Hopper: Restraining forces in law practice succession planning, Part 2

sucession-planning-hopper-don.jpgIn the last article we began to look at some of the forces that are restraining the development of law practice succession planning. We addressed restraining forces such as denial, deteriorating faculties as we grow older, procrastination, day-to-day distractions of the practice of law and inadequate retirement savings.

Another restraining force to developing a law practice succession plan is an easy one to remedy: ignorance of the possible options. There are several options for senior attorneys in law practice succession planning:

1. Law firm – transition greater responsibilities to newer partner(s) or associate(s);

2. Merge law practice with another attorney or law firm;

3. Transition to “of counsel” role in a law firm;

4. Mentor junior attorney and transition law practice for value over a period of years;

5. Sell their law practice (or part of it) outright to an experienced or established attorney or law firm;

6. Contract with a junior attorney or attorneys who can provide legal services for their clients; or,

7. Wind down and close law practice.

In a future article we will discuss these options in detail. For now, we will discuss restraining factors as they impact these as viable options for our futures.

The thought of mentoring junior attorneys can be a restraining force in itself. Some of you are probably thinking, “Been there, done that!” having invested in a junior attorney (or more than one) who then opened their own practice, joined another practice or wasn’t a good match after all. I completely understand. It can be exhausting to think about starting over with someone else. These bad experiences make it challenging to consider making mentoring a junior attorney part of a senior attorney’s succession plan. But even given what seems like a daunting task, it can be done.

Last year I was talking with Jack O’Drobinak who has practiced 57 years in northwest Indiana. Jack told me that over those 57 years he practiced with 15 or 16 attorneys before he found the one who best fit with his estate planning, probate and trust practice. Jack didn’t give up. He kept mentoring a junior attorney as a viable option. In addition to contributing to his own succession plan, Jack contributed his considerable experience to the growth and development of Indiana’s legal profession by investing his time and experience in these junior attorneys — another reason to mentor junior attorneys in our profession. Mentoring junior attorneys is my preferred option when discussing succession planning with senior attorneys.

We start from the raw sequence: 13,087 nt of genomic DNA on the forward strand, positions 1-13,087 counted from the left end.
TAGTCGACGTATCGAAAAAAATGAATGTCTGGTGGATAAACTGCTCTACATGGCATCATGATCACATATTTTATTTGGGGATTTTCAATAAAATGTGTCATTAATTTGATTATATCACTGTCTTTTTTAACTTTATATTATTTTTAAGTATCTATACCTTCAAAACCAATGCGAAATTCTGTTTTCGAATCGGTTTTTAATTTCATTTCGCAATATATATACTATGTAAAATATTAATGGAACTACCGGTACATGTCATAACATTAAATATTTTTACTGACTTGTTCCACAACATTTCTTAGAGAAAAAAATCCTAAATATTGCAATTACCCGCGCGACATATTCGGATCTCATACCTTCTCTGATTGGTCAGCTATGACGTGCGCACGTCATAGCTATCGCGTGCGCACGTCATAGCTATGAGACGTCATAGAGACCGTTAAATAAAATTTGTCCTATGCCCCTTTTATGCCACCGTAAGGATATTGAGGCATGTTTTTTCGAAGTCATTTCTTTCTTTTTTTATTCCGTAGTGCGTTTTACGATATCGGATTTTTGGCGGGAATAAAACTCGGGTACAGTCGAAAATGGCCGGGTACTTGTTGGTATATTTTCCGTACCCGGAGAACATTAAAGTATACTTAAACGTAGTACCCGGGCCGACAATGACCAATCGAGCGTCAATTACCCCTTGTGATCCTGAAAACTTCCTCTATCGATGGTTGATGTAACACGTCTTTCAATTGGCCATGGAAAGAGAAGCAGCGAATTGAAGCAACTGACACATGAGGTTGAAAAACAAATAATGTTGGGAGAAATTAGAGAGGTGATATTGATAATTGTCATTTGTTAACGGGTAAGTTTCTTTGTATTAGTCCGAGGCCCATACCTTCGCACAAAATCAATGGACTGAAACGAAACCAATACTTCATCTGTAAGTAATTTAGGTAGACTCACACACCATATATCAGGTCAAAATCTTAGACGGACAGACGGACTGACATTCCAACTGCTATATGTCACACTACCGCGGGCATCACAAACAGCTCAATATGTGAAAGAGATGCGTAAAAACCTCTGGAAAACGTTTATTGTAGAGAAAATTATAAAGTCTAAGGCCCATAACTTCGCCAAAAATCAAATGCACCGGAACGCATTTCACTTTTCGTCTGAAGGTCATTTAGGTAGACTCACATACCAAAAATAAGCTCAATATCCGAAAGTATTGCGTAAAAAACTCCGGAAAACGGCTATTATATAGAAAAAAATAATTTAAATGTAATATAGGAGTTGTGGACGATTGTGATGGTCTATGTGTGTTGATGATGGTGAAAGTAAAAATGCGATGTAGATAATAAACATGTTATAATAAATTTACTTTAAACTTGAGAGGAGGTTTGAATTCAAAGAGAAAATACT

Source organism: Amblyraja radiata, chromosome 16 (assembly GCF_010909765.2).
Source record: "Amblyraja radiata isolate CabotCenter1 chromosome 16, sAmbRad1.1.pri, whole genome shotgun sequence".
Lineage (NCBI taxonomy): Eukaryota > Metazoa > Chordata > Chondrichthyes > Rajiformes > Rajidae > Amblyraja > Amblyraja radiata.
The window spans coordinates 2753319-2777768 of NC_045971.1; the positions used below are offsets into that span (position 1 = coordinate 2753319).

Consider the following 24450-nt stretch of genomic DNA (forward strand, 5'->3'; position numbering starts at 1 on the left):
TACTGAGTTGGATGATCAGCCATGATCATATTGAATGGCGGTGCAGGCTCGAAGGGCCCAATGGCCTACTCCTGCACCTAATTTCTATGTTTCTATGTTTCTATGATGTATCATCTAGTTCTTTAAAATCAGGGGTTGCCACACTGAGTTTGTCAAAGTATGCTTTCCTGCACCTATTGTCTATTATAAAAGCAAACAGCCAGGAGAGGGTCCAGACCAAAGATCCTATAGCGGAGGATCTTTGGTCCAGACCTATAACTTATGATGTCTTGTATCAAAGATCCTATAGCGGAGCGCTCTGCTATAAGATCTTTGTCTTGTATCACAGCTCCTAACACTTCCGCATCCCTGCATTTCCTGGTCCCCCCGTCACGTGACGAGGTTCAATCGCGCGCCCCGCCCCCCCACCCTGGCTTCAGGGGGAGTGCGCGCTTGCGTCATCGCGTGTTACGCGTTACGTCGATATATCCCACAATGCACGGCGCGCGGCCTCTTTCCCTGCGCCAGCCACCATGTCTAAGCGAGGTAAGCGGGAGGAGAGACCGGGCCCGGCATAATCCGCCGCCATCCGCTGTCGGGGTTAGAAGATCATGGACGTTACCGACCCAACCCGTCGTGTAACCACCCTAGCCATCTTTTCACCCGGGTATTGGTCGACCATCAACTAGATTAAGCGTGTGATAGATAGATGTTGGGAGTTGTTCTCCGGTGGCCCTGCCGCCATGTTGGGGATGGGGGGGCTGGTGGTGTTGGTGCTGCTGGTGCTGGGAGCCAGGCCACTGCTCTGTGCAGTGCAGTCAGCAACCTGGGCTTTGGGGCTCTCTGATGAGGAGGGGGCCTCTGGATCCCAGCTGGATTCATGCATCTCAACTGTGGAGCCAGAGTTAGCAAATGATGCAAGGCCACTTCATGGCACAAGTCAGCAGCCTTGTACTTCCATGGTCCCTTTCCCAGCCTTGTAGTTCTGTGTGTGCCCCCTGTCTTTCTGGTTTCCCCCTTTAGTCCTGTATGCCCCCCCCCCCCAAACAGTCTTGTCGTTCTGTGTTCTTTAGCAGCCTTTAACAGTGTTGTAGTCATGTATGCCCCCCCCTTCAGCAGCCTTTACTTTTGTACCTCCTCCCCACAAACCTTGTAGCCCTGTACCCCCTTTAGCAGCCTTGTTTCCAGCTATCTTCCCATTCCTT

Another restraining factor is that there are fewer law students graduating and passing the bar exam. Law school applicants are trending down. In 2015, law schools graduated nearly 10 percent fewer students than in 2010. Law students are often graduating from law school with enormous debts. Based on the U.S. News & World Report’s 2017 Best Law Schools, those attending Indiana law schools have an average loan debt of more than $116,000. According to an article in the August 23, 2017, issue of The Indiana Lawyer, “More than 85 percent of law students (in the U.S.) borrow” to attend law school. Junior attorneys often must pay off these loans over many years. This not only restricts their choices for post-graduation employment, but seems to limit their ability to buy into or purchase the law practices of senior attorneys until they have worked in the profession for a significant period of time.

Even though there are fewer law students graduating from law schools, the ones who do are facing a tighter job market. Much of what they are asked to do are administrative tasks in order to learn the trade, and while technological changes are making law practices more efficient, they are also reducing the need for support staff, including junior attorneys.

Finally, attracting those good junior attorneys with means to transition into a senior attorney’s practice in some Indiana communities can be a daunting task. Some parts of the state have strong economies, cultures, schools and services, but other parts of Indiana do not. Recently, I talked with an attorney who has practiced nearly 50 years in a small, rural farming community. He pointed out the difficulties of making a good living as an attorney in his part of the state without working in the county prosecutor’s office, serving as a judge or working as a public defender. Farming income has been on the decline over the past few years. Farmers, as well as other members of our rural communities, may struggle to pay for needed legal services. From my own experience and in conversations with attorneys in many smaller communities in Indiana, the practice of law has changed significantly since I started practicing in a small county 44 years ago. Senior attorneys who serve these communities are on the front lines of these changes and will need help passing on these challenges and benefits to the next generation.

In our next article, we will look closely at Rule 1.17 of our Rules of Professional Conduct on the sale of a law practice. While there are good reasons for this rule, it can also be a restraining force in developing law practice succession plans. We need to carefully study this rule if we are considering selling a law practice.•


Don Hopper is founder of Hopper Legal Consulting Services and a partner at Harrison & Moberly LLP. His focus is serving solo and small law firms in developing law practice succession plans that will continue their legal legacies in their Indiana communities. Opinions expressed are those of the author.

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